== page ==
The Team has updated its SSL Good Practice Guide to incorporate the recent Heartbleed attack.
In case you’ve been out of the loop, here’s a brief summary of the vulnerability:
What is it?
Heartbleed (AKA CVE-2014-0160) is an implementation flaw in TLS heartbeats for OpenSSL versions 1.0.1 through to 1.0.1f. It exposes an unpredictably addressed 64KB chunk of server process memory for each malformed heartbeat received. By performing multiple heartbeats, you can recover almost all of the server process’ memory. Basically, the heartbeat acts as an echo request, with the payload size and payload contents determined by the requester. Typically these are filled with a few bytes of data. However by putting in a payload of say, 1KB with a payload size of up to 64KB, the server will return 63KB of its own memory due to a lack of bounds checking.
What does it expose?
Heartbleed can expose anything stored in the server process’ memory, which may contain but is not limited to:
- Session tokens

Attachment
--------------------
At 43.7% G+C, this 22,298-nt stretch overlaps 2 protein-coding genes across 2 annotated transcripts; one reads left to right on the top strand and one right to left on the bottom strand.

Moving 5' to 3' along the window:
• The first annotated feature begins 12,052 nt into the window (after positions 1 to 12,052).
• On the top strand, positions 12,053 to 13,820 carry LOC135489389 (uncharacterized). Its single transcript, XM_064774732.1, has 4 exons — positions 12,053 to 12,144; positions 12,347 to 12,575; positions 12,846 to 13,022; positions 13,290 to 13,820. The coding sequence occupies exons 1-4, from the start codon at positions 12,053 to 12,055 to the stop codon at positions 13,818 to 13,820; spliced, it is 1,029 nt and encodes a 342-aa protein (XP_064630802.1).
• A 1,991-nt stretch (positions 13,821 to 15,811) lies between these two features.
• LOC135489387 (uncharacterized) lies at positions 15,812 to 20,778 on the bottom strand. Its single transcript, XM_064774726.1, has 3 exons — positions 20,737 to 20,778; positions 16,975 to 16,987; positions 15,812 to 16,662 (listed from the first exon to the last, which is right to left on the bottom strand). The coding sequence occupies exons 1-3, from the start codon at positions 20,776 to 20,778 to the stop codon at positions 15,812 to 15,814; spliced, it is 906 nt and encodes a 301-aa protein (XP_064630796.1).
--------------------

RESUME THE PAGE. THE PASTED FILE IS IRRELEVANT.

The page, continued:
- Form submissions
- Email addresses
- Private keys
Once the server’s private key is exposed, then all future traffic encrypted by this key can be intercepted and manipulated by anyone holding the key.
Who/What is affected?
Any application using OpenSSL/libssl version 1.0.1 through to version 1.0.1.f. This means both server and client are susceptible to this attack. The scope of this extends beyond just HTTPS- any service using TLS can be affected. This bug has existed in OpenSSL’s code for two years, and at this time there is evidence to suggest that this weakness has been exploited as far back as November 2013.
What should we do?
The remediation for this vulnerability is fairly straightforward, as shown below:
- Update OpenSSL to version 1.0.1g, or recompile with
- Revoke the certificates for any services which have ever been vulnerable. This is important, otherwise the potentially compromised certificates and keys will continue to work
- Get new certificates
If you have reason to suspect that your service may have been attacked then it would be prudent to suggest that all users change their passwords, as they may have been compromised.